Examining the current format for classical and contemporary art music performance, there seems to be one primary method this work is done: lots of people sit in a dark room with or without alcohol and watch some performers for an hour or so.
Here’s just a quick brain dump of other ways new music could enter into the lives of audiences:
- Microrecital: one or two pieces stuffed into the middle of a dinner/cocktail party/hangout.
- Salon: an evening of presentations from a variety of disciplines (scientific papers, poetry, manifestos, art music).
- Digital recital: Anything ranging from Periscope to Google Hangouts On Air. No live audience audience just a digital audience of people in the cube farms.
- Exhibit in an art gallery: complete with tags and printed artist statement on the wall.
- Busking: the true test of whether craft can reach out, grab people, and stop them in their tracks.
- Pre-show: before a theater show, as a theater audience takes their seats.
- Double bill: open for another musical event that is very different from your own work, but contains something of the same spirit–a community orchestra concert, a punk show, whatever seems like a fun fit.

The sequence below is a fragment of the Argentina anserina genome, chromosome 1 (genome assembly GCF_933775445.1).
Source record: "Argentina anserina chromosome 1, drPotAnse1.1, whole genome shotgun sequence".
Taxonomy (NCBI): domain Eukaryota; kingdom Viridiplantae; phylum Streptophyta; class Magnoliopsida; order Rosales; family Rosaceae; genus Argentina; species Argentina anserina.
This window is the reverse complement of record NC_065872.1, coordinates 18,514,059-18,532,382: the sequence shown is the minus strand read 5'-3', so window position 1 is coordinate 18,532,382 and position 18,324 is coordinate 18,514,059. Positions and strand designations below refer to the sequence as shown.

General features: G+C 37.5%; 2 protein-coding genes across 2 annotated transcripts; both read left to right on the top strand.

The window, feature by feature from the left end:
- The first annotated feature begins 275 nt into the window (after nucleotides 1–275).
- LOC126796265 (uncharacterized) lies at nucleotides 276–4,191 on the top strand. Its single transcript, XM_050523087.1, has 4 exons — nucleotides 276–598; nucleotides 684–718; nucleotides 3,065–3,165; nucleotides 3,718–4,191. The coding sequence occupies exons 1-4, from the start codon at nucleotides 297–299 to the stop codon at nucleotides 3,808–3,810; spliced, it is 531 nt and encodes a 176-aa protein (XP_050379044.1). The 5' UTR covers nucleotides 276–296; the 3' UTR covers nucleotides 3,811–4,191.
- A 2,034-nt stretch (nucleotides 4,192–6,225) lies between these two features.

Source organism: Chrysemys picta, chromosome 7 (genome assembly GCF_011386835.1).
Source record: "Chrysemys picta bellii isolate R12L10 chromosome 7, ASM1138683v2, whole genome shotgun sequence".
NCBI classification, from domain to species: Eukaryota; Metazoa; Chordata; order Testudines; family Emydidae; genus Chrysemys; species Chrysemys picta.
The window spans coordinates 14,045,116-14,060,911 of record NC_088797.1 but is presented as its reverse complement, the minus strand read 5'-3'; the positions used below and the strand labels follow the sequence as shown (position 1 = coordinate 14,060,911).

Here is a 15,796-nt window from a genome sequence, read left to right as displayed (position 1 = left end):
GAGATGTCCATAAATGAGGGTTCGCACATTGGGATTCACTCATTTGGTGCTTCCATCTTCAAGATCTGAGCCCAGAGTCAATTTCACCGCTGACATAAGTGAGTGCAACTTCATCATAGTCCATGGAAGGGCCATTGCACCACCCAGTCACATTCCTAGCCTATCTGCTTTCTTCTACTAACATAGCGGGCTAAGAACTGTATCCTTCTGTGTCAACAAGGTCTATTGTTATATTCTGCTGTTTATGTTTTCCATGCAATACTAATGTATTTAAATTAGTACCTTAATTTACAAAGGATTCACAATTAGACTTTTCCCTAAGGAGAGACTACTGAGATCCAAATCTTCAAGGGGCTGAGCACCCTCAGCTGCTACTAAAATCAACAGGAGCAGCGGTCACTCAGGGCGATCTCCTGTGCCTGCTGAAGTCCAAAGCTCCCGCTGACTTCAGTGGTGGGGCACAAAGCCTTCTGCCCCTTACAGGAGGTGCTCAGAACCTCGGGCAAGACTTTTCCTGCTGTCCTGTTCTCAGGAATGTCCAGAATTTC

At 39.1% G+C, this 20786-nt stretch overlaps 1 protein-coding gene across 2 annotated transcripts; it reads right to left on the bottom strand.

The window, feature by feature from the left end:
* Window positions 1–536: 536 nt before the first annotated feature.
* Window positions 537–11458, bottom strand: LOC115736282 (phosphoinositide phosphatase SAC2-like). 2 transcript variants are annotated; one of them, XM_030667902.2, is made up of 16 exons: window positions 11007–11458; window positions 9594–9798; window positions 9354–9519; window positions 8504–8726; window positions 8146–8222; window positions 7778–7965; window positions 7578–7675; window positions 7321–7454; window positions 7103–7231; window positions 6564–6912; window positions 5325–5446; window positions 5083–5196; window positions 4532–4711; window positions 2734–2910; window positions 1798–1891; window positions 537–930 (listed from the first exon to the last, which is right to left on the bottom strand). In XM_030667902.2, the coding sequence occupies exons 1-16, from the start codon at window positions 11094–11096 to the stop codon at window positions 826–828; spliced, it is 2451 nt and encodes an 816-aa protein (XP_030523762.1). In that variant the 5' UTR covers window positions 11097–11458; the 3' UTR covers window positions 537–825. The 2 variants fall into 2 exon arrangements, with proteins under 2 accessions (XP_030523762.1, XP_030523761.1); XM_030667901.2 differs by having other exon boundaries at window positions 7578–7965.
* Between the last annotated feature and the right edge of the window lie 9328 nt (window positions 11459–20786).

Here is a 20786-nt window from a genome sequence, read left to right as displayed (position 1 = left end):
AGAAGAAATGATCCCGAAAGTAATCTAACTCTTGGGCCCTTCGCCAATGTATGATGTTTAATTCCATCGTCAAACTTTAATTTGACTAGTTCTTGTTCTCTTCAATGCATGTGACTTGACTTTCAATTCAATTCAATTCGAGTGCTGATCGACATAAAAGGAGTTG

Most of these are small. Small enough that one might wonder how on earth it would make financial sense to do them. There might not be any financial sense.
But, on the other hand, if we were to assume that many of the performances we undertake as a matter of course or habit don’t make any sense financially then why not give these a try? If we want to connect to new audiences these (or other ones that you think up!) might be one way.
My evil marketing mind says that there should likely be a “call to action” accompanying these. A simple business card might do. Some time practicing saying out loud what it is you do and why people should support your work would also go a long way.
Instead of monetizing on the live performance, you’d want to monetize on something else (album sales, subscription, merch, future performances, etc).